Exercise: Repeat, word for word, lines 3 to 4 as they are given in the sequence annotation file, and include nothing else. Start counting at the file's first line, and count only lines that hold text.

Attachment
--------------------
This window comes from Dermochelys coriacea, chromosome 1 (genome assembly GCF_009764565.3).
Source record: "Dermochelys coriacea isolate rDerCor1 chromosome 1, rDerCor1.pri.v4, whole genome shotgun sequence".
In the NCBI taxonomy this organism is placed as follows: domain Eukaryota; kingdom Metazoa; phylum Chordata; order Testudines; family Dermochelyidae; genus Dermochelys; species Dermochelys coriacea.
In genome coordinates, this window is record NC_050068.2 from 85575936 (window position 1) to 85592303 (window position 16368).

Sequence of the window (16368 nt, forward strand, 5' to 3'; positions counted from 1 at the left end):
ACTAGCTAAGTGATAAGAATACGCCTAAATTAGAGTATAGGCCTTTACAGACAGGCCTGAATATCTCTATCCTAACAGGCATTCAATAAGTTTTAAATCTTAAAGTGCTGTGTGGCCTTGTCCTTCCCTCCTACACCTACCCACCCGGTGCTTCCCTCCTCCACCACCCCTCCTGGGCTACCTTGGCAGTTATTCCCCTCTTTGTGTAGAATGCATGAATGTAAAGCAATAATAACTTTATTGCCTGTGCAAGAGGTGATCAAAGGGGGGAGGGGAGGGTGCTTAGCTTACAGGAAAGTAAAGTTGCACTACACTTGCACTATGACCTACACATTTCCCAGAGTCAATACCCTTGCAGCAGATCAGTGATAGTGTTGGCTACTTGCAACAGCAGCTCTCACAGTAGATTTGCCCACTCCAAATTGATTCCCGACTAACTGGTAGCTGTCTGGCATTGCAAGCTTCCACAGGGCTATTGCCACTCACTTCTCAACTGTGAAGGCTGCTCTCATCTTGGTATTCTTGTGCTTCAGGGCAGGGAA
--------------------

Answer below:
In the NCBI taxonomy this organism is placed as follows: domain Eukaryota; kingdom Metazoa; phylum Chordata; order Testudines; family Dermochelyidae; genus Dermochelys; species Dermochelys coriacea.
In genome coordinates, this window is record NC_050068.2 from 85575936 (window position 1) to 85592303 (window position 16368).